Monday, March 8, 2010

The questionable importance of "Date night"

I've been thinking about this a lot lately. When you're married with little ones having date night is a tough thing to come by. There are sitters to arrange, reservations to make, curling irons to reaquaint oneself with. It's a big production.
Then, once you actually get out without the kids, what do you do with yourselves? Last date night, Dilbert and I went to a very loud restaurant with good food which meant we both ate too much and paid too much for it and could barely hear ourselves speak much less each other. We managed to chat through the din but it was tough going. After that we went to the book store and browsed around for a while before we both settled down with a stack of magazines and books and read. While all this was nice to be able to do, it wasn't exactly a bonding experience for us. We chatted about when we'd plan our next baby, Dilberts crazy plan to arm himself (more on that later) and the prospect of homeschooling our kids. All of this is stuff that we've talked about before with our without the kids around.
While it was nice to have a break from being on call for the kids, it's not like you get a weight lifted from your shoulders when you walk out the door. You don't get a break from being a parent because it's who you are, not something you do. Babysitter or not, you are where the buck stops whether you're in the house or not. So to the mommies out there, don't think that a night out is a night off because there is no night off.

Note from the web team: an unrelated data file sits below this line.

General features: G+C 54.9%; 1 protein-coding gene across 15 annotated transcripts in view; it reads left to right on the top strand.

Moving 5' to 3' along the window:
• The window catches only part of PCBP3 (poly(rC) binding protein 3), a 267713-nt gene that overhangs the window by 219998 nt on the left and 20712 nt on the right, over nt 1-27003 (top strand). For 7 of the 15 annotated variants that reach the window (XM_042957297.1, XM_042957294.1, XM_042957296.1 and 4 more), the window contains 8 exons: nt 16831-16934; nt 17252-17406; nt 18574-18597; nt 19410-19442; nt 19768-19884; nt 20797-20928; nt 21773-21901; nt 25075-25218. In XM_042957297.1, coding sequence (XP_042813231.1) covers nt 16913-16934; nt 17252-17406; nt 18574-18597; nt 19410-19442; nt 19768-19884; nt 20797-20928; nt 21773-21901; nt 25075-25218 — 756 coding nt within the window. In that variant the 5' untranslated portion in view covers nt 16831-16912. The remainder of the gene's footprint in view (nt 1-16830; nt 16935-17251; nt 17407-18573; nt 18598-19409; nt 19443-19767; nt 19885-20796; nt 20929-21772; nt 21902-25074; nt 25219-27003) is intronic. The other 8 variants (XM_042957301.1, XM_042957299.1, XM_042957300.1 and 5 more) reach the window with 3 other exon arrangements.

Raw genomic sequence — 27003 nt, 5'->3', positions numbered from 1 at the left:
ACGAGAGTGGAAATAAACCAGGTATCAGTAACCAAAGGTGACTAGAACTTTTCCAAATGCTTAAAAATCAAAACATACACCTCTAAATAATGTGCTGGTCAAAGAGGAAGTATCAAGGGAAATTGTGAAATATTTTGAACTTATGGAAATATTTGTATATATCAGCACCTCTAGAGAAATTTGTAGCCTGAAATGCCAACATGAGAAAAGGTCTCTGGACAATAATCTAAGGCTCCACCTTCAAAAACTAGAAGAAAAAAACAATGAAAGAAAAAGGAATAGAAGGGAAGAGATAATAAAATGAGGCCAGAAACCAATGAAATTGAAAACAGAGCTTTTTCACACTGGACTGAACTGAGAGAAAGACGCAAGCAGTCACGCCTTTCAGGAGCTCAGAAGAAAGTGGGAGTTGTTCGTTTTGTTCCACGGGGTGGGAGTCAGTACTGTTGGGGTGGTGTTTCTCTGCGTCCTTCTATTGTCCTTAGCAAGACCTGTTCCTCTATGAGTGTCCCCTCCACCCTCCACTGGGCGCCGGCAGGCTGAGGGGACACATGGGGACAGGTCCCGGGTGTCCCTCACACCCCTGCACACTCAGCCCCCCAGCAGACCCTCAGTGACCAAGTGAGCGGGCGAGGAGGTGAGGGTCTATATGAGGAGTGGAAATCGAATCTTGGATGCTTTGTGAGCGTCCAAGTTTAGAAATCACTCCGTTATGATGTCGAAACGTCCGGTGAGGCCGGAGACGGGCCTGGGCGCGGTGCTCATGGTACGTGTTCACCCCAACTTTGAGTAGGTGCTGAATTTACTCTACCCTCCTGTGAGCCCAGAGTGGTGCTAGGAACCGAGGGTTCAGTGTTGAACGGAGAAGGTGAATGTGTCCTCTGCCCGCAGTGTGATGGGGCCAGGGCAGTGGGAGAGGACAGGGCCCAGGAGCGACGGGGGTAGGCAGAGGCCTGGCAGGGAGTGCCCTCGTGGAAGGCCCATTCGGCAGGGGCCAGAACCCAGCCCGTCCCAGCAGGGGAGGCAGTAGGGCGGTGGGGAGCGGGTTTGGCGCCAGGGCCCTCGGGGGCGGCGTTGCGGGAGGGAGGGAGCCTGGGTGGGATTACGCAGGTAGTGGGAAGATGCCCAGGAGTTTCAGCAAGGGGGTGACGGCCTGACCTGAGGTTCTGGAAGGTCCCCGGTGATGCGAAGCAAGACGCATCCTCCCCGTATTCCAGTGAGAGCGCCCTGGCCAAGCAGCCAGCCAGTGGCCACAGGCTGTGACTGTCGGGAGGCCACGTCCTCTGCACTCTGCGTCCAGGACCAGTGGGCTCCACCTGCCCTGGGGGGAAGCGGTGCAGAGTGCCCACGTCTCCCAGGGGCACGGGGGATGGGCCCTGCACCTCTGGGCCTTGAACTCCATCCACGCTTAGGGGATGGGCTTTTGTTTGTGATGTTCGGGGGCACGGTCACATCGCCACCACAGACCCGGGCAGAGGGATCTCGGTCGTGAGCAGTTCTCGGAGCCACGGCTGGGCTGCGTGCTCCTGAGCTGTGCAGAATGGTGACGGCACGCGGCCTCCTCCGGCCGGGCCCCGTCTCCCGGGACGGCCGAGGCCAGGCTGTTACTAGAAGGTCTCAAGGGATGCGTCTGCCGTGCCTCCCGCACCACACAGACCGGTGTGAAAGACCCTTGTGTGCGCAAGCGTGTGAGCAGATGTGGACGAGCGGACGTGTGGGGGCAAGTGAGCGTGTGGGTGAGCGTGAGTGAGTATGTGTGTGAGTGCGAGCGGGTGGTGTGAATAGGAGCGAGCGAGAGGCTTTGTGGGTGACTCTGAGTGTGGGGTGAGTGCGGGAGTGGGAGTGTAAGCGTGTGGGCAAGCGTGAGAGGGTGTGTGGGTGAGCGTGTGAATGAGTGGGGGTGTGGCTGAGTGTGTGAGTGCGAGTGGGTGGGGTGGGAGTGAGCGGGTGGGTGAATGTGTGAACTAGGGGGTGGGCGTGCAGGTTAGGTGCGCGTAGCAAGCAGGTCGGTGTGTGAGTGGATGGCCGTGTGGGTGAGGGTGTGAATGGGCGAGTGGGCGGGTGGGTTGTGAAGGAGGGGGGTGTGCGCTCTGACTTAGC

As far as being good for our marriage, date night was a bit of a bust there as well. I had built up so many expectations for what our date ought to be that when it wasn't this big romantic extravaganza, I got hurt. That's not my husbands fault, it's mine. I wanted us to have this sweet romantic time like we used to when we were newlyweds or when we were dating but we aren't those people anymore and romance has changed. Romance is now him saying "I cleaned out the cat box for you because I know how much you hate when it gets smelly," or "This meatloaf is awesome!" Romance is now a door propped open when I'm struggling to get the Tyke, Pudding and two bags of groceries into the house while not letting the cat out. Romance is not a box of chocolates and a bunch of flowers anymore. I value the other things more but even I occasionally forget and succumb to the Hallmark expectations of romance, yet when these things are actually presented to me, I wonder why he'd spend the time and money on something so silly as flowers. (Note to Dilbert: This doesn't mean you're off the hook for flowers for big occasions or any occasion at all, I do enjoy them and they are a wonderful and thoughtful gift. My point is only that I value many other things as romantic besides them.)
My point here is not that we shouldn't do date night, it's fun to actually get out without the kids and do things we can't do with them. However, it's not something that will make or break our marriage. Cleaning out the cat box might but certainly not date night. All joking asside, our marriage hinges on mutual respect and our willingness to meet each others needs. The way we translate that respect and willingness into our daily routine is what makes or breaks us and all the fancy diners and outings in the world wouldn't fix it if that were missing.
Between the carried responsibility of parenthood, the price of date night, the expectations and the changes of romance, dates just ain't what they used to be. Most of the time, I'd rather be curled up next to him watching bad TV after putting the kids to bed. That would only require sweat pants and the remote, that sounds like my kind of date.

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